Stellar.org is just one of the groundbreaking organizations that writer Jenny Chen (@americanhaiku) learned about when she attended PopTech: Hybrid this past October.
Jenny attended PopTech as part of our collaboration with the Solutions Journalism Network, which promotes “rigorous and compelling reporting about responses to social problems.” SJN sponsored a contest to send one lucky journalist to the conference to write about promising “hybrid” solutions and models for positive social change. Jenny was selected to represent the SJN and to report on what she learned for the Huffington Post.
One of Jenny’s resulting pieces (excerpted above) highlights four innovative organizations from the latest class of PopTech Fellows and speakers that tackle global challenges in technology, education, financial inclusion, and healthcare. Read how OpenFn, the African Leadership Academy, Stellar.org, and City Health Works are taking hybrid approaches to problem solving that’s proving to be successful. Jenny also profiled Noora Health, an organization co-founded by PopTech Fellow Edith Elliott. Noora Health trains at-risk patients and their families with high-impact health skills so they can take care into their own hands and homes.
Joyce Kim presenting at PopTech: Hybrid.
Fun fact/watch this: Courtney Martin, Co-Founder of the Solutions Journalism Network, took the PopTech stage in 2014 alongside Krista Tippett, Host of “On Being,” and author/educator Parker Palmer for a moving conversation on rebellion and the human spirit.
Starting today, you can re-watch and share PopTech: Hybrid stage talks and performances any time, any place. Be inspired by Eric Liu as he urges us to celebrate the relentless hybridity of the American people and learn how Fred Swaniker is re-imagining education in Africa and beyond. Hear from Giorgia Lupi on how data-gathering can be a personal documentary and be swept away by Maira Kalman’s humorous reflections on the everyday experiences that influence her work. Be sure not to miss the 2015 class of PopTech Fellows sharing their impactful work in healthcare, human rights advocacy, financial inclusion, and conservation.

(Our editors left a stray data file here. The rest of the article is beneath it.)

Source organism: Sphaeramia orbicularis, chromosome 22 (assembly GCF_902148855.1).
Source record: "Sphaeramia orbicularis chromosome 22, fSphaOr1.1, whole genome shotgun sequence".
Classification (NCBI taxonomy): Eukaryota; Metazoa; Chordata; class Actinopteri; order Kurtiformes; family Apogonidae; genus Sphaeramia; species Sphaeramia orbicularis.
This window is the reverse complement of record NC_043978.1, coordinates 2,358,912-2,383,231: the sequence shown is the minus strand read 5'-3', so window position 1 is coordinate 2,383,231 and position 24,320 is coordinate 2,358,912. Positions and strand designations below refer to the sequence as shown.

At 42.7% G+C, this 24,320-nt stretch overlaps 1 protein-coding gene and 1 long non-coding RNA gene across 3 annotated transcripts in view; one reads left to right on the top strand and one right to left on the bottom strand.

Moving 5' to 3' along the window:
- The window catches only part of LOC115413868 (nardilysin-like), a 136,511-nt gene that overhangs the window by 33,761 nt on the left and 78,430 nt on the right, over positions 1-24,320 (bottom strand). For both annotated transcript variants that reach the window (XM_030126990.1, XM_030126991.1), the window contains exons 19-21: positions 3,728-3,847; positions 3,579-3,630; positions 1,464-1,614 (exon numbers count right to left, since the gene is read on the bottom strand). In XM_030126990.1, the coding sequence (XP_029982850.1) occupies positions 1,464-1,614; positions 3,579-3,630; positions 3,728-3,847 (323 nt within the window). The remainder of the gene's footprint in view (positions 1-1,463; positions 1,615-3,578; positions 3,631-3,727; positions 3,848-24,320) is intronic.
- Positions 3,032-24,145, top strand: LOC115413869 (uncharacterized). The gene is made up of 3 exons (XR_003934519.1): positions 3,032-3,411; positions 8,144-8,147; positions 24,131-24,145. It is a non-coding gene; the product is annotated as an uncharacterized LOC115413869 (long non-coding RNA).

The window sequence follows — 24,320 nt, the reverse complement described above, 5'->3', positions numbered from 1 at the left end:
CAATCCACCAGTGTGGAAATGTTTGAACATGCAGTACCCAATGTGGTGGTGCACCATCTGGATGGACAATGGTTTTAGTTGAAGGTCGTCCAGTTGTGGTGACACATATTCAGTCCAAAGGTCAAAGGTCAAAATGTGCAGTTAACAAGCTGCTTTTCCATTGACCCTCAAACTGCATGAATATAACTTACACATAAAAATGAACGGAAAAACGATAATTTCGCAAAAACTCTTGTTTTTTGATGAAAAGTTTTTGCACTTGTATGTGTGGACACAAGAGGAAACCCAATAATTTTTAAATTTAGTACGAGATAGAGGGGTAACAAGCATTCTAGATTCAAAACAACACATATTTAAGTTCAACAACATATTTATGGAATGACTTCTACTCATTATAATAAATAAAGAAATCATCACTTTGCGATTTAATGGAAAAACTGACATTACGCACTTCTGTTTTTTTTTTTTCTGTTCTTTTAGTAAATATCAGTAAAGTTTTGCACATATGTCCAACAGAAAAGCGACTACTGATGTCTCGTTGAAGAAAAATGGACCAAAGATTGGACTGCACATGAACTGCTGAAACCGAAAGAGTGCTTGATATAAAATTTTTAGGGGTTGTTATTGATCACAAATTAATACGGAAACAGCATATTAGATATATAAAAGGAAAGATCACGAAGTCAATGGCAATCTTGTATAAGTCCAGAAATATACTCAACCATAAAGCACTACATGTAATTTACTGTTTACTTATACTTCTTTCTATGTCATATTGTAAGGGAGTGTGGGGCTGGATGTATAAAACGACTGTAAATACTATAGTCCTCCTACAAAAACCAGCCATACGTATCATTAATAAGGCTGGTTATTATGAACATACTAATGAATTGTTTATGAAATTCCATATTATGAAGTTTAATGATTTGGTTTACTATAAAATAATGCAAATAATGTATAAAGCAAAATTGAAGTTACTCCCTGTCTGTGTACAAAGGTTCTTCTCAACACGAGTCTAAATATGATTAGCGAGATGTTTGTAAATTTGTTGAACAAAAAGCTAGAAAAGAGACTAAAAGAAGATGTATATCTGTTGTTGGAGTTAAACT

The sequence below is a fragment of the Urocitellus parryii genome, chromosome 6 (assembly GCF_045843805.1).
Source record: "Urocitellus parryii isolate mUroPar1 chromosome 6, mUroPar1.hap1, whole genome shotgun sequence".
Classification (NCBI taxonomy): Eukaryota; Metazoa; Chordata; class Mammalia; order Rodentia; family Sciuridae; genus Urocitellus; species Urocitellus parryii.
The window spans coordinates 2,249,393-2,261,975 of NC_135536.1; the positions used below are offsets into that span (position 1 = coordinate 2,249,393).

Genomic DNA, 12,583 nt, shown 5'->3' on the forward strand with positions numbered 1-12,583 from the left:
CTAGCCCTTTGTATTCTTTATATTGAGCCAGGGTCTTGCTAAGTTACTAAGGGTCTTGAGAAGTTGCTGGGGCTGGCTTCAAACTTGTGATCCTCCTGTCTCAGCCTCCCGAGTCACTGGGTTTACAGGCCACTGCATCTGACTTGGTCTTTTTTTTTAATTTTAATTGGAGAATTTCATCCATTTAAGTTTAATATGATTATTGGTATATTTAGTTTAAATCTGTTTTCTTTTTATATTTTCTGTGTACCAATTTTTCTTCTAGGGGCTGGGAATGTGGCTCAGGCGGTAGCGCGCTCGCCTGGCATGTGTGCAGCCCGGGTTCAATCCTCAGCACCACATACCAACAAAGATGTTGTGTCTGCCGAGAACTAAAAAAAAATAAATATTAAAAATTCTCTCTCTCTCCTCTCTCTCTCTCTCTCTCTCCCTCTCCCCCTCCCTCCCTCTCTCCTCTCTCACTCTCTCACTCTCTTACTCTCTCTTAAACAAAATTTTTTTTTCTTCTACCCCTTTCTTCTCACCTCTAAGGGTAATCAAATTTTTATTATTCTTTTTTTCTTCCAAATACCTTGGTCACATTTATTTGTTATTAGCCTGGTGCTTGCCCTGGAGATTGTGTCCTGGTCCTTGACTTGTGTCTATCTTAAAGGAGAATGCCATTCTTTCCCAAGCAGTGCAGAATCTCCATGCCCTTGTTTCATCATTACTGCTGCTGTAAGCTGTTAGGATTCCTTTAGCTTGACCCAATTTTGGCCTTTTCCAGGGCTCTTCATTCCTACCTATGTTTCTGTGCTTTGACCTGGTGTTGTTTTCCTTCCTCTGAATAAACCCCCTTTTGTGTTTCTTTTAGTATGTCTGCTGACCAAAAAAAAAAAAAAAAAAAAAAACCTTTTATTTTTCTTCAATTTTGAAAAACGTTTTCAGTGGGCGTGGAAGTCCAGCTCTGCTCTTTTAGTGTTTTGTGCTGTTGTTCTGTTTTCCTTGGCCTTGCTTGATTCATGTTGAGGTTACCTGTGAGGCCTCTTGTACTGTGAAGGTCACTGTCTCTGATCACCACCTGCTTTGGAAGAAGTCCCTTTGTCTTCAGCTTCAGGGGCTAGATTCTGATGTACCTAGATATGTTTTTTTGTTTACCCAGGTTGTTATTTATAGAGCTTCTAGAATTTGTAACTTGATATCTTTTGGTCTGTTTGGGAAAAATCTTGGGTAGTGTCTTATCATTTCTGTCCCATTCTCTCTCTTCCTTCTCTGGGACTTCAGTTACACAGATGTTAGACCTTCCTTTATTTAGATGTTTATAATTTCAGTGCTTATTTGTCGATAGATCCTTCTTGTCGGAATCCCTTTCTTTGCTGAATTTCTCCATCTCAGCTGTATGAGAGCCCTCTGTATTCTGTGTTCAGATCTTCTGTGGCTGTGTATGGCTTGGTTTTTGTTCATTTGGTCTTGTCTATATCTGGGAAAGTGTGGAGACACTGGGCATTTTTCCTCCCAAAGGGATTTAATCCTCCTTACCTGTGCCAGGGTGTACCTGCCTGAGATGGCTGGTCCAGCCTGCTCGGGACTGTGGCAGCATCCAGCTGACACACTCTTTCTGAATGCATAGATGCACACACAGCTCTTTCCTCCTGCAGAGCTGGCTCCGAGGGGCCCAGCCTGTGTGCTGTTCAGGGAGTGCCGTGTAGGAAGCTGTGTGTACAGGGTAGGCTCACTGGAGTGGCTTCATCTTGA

There are so many moments in technology, design, science, social innovation, and culture to be discovered in the PopTech: Hybrid library.
It’s been an honor having David Eagleman join us at PopTech not just once, but twice— in 2010 and 2012. His talks (“Possibilianism” and “Brain Over Mind”) are some of the most widely viewed PopTech talks of all time. Set aside time to check them out, if you haven’t already.
We're thrilled to share the news that he’s hosting a new science series on PBS that will kick off on Wednesday, Oct 14. This new show, “The Brain with Dr. David Eagleman,” features six one-hour episodes that “tell the story of the inner workings of the brain and take viewers on a visually spectacular journey into why they feel and think the things they do" through a blend of scientific data and personal stories. Visit PBS to learn more, watch the trailer below, and join us in tuning in this week.